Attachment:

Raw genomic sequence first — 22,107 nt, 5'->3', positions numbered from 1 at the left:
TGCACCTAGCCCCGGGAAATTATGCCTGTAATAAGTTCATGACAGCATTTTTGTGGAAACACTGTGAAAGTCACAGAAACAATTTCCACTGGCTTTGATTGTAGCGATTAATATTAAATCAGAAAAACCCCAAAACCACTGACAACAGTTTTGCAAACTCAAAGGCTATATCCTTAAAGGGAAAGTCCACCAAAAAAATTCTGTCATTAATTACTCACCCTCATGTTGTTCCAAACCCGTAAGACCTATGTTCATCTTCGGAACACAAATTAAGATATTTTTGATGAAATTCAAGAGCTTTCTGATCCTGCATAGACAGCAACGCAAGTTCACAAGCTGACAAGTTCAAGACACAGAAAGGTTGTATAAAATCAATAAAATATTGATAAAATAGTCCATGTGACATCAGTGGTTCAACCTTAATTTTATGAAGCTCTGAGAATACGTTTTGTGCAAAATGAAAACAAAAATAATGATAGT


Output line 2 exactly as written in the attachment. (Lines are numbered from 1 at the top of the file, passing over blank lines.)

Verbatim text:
TGCACCTAGCCCCGGGAAATTATGCCTGTAATAAGTTCATGACAGCATTTTTGTGGAAACACTGTGAAAGTCACAGAAACAATTTCCACTGGCTTTGATTGTAGCGATTAATATTAAATCAGAAAAACCCCAAAACCACTGACAACAGTTTTGCAAACTCAAAGGCTATATCCTTAAAGGGAAAGTCCACCAAAAAAATTCTGTCATTAATTACTCACCCTCATGTTGTTCCAAACCCGTAAGACCTATGTTCATCTTCGGAACACAAATTAAGATATTTTTGATGAAATTCAAGAGCTTTCTGATCCTGCATAGACAGCAACGCAAGTTCACAAGCTGACAAGTTCAAGACACAGAAAGGTTGTATAAAATCAATAAAATATTGATAAAATAGTCCATGTGACATCAGTGGTTCAACCTTAATTTTATGAAGCTCTGAGAATACGTTTTGTGCAAAATGAAAACAAAAATAATGATAGT